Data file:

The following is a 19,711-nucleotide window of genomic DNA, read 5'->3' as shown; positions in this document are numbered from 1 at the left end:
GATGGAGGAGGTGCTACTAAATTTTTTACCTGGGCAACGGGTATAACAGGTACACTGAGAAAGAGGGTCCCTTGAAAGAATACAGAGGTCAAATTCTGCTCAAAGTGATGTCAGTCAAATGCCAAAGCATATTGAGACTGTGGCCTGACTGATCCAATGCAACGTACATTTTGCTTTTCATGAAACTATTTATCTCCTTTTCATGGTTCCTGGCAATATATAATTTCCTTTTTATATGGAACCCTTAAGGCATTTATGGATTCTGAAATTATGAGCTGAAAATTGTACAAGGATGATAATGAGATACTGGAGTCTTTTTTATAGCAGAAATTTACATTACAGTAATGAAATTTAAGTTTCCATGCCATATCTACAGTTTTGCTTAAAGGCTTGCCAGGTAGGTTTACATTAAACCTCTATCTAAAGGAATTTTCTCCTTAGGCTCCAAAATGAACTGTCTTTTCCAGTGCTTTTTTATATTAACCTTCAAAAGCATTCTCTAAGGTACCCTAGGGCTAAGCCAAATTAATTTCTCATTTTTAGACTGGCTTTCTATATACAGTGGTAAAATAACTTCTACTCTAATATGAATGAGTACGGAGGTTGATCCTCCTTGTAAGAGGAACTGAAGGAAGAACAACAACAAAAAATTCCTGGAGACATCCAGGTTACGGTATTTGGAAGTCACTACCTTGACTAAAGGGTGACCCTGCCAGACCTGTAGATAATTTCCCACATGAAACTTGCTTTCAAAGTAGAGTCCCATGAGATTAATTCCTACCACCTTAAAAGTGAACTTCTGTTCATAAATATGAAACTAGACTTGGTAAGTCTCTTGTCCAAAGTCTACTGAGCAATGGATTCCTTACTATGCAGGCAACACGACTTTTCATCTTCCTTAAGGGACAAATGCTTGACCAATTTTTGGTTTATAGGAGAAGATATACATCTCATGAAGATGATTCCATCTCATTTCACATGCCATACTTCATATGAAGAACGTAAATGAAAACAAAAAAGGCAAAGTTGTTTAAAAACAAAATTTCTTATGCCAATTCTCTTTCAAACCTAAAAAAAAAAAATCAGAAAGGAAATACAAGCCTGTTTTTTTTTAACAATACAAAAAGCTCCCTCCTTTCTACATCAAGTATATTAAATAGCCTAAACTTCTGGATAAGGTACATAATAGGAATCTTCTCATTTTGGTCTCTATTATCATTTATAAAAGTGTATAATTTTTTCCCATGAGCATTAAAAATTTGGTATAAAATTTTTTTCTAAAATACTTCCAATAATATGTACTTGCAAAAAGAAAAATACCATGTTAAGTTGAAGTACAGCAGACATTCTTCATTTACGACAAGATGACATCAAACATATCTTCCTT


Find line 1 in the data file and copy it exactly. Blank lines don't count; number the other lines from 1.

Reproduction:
The following is a 19,711-nucleotide window of genomic DNA, read 5'->3' as shown; positions in this document are numbered from 1 at the left end: